Georgetown International Environmental Law Review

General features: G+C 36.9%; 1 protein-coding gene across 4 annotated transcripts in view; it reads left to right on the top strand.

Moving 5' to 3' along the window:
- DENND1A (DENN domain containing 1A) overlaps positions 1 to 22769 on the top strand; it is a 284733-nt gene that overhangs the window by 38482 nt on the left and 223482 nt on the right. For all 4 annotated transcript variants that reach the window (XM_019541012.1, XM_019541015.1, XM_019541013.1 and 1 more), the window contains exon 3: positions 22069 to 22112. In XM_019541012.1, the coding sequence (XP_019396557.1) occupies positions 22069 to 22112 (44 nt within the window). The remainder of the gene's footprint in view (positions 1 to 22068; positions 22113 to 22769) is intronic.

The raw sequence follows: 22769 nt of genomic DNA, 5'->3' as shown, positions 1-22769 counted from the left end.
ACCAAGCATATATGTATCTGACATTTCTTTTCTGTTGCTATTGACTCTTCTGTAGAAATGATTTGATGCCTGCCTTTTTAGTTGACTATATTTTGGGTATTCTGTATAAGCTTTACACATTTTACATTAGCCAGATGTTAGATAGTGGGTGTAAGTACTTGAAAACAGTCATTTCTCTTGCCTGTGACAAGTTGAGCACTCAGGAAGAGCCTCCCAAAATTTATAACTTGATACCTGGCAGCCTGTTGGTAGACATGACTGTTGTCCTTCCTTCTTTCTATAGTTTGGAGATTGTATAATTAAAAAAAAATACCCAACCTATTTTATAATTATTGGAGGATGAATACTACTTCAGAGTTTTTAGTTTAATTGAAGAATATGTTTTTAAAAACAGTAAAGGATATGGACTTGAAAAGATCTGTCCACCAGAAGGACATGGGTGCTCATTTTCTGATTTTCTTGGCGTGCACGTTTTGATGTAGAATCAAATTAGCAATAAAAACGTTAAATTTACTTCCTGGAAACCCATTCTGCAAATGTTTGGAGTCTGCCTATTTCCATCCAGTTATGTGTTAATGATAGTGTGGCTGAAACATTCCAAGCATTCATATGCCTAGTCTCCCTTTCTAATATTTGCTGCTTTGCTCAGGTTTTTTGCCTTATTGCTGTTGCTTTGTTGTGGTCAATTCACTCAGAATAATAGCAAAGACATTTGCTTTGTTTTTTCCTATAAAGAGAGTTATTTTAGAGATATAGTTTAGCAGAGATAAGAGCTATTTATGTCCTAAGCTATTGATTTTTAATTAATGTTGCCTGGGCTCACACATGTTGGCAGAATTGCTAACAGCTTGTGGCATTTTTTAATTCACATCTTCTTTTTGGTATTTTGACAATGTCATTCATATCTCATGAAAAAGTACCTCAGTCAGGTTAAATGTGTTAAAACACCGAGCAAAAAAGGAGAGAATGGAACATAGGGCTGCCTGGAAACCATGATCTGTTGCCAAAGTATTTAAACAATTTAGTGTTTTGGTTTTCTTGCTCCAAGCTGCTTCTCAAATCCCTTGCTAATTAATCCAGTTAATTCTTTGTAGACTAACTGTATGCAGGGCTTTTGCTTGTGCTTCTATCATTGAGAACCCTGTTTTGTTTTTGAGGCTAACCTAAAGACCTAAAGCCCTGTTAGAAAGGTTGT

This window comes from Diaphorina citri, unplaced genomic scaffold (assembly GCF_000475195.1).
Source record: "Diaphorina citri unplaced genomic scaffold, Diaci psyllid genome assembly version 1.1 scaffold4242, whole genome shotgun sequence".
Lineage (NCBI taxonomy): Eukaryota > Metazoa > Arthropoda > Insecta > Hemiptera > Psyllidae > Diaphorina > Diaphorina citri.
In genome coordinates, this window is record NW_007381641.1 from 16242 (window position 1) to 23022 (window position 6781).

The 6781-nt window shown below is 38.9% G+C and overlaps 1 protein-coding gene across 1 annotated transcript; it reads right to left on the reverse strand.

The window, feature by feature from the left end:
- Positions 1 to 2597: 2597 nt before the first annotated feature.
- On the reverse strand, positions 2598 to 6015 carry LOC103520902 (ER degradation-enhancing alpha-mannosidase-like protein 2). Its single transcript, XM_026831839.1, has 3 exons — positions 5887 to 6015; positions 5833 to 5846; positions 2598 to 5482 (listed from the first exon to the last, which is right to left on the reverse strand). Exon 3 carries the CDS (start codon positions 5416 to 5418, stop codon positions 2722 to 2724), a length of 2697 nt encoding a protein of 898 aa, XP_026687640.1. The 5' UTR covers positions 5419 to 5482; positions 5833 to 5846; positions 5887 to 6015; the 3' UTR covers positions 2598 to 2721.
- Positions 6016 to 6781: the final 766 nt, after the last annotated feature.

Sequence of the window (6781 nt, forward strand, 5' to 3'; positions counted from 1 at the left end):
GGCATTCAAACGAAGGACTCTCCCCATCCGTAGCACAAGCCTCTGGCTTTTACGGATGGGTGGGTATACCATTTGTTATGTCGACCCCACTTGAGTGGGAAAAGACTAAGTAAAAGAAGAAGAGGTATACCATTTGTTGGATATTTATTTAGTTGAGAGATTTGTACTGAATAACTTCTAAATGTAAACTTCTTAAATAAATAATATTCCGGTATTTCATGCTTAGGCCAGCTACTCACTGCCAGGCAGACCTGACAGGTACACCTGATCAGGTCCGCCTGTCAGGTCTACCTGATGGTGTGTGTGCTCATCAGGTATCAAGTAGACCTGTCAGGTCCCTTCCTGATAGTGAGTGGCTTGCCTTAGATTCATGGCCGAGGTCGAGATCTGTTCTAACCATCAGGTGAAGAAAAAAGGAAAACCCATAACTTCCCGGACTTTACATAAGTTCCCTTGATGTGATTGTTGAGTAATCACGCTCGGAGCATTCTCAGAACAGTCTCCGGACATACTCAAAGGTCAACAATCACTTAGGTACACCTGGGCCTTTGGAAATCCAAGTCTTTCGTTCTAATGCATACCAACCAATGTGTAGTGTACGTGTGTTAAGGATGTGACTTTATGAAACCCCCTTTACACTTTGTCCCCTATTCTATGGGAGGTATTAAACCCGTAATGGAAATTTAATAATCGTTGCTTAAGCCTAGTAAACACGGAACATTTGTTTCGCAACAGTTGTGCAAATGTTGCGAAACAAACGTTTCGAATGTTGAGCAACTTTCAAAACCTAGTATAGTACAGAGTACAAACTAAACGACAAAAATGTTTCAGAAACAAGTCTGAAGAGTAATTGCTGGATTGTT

The administrative state struggles to address massive, complex problems such as ameliorating the financial crisis, preventing terrorism, or responding to climate change. These problems cut across levels of government — local, state, national, international — and substantive areas of law. Yet our governance structures, for the most part, are not designed to deal well with issues that involve multiple types of governance authority and institutions. A burgeoning literature by leading U.S. scholars describes this problem and proposes solutions. These analyses often include some case law, but their primary focus has been on the legislative and executive branches in the United States. This article argues that, even accepting the constraints of constitutional separation of powers and of administrative law in this country, a fuller exploration of the regulatory role of courts is needed. Drawing from the comparative experiences of the United States and Australia in responding to climate change, it provides a novel model for understanding the direct and indirect regulatory pathways that litigation provides in common law jurisdictions. This model and its application help to illuminate the nexus between litigation and regulation, which allows for a more complete understanding of governance in the context of complex problems. climate change, litigation, multi-level governance, energy, comparative law, Australia regulation, administrative


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